The other day, as I was relaxing on my couch watching an episode of Judge Judy (I can’t help it, I just love her), I was reminded yet again of what a schizophrenic society we live in. We’ve all been subjected to diet commercials. I’ve noticed they are especially prolific during the day, when advertisers assume a lot of women will be at home tending to the kids and wondering what to cook for dinner. Since I work at home, and occasionally goof off by catching a daytime show, I also come under their radar once in awhile. Here is what I’ve noticed for a very long time, and I’m sure you have too.
They’ll air a diet commercial; some bright-eyed and bushy-tailed young woman will stand there saying, “I was so miserable 30 pounds ago! Then I tried Weight Watchers/Nutri System/Jenny Craig/[INSERT DIET MEGA-CORPORATION HERE] and now I feel free! I can live again!!!” Then they’ll show her before and after pictures, and maybe even a picture of her inside some old pants, which are stretched out to look like a clothesline. Those of us watching who are far more than 30 pounds overweight feel appropriately chastised, along with all the shame, malaise, and annoyance that follows.
Thirty seconds later, a commercial for Domino’s Pizza/McDonald’s/Burger King/Sara Lee Cheescake/[INSERT FAST FOOD MEGA-CORPORATION HERE] airs. The commercial will linger over and accentuate every single gooey, mouth-watering, drippy, cheesy, sugary bit of saturated fat-and-carbohydrate laden deliciousness. They will encourage us all to open up our mouths and enjoy some of it, and there are always thin people smiling and happily enjoying said food.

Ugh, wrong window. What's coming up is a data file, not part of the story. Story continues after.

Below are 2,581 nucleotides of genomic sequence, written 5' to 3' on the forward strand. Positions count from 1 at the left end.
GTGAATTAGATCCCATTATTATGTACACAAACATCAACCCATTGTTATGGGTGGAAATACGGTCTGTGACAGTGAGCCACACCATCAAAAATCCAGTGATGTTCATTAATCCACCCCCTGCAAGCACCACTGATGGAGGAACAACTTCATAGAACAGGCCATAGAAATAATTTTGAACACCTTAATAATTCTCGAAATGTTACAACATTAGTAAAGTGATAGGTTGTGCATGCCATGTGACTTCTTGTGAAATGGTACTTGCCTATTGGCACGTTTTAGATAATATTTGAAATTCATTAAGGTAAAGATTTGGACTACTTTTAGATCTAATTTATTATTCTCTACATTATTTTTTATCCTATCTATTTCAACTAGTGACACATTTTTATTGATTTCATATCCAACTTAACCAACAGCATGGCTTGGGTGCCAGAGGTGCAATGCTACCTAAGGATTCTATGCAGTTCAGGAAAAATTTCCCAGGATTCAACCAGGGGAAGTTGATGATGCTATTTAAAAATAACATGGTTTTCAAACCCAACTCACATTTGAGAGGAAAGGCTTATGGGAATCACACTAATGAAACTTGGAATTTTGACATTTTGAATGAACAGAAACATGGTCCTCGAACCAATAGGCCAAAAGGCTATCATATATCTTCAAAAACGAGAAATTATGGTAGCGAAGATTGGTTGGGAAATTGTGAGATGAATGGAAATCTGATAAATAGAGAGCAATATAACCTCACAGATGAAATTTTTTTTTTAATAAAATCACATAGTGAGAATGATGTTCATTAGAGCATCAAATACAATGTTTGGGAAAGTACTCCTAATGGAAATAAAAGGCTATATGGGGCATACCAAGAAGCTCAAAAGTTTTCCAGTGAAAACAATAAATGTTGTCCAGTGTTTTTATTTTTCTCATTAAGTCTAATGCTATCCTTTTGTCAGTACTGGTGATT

It’s a constant yes/no message; the eternally doomed romance of temptation and shame. On the one hand, we’re all being told how fat is disgusting and our lives will never be happy until we lose weight. Then, in the next breath, we’re subjected to a barrage of unbelievably alluring, junky food.
It’s the same with women’s magazines. I try to avoid them at all costs, but whenever I’m in a waiting room, there’s an inevitable pile of them on a table somewhere. It’s either that or stare at the wall, so I flip through them… and it’s always the same: countless pictures of toothpick-thin models, articles on working out and dieting, and then a HUGE food section in the back with the most delectable recipes for crispy fried chicken, deep dish lasagna, and triple chocolate brownies drizzled with caramel.
We all know it’s a big con. We all know the diet industry is a multi-billion dollar bottom feeder, preying on our insecurities and egos in order to thrive.
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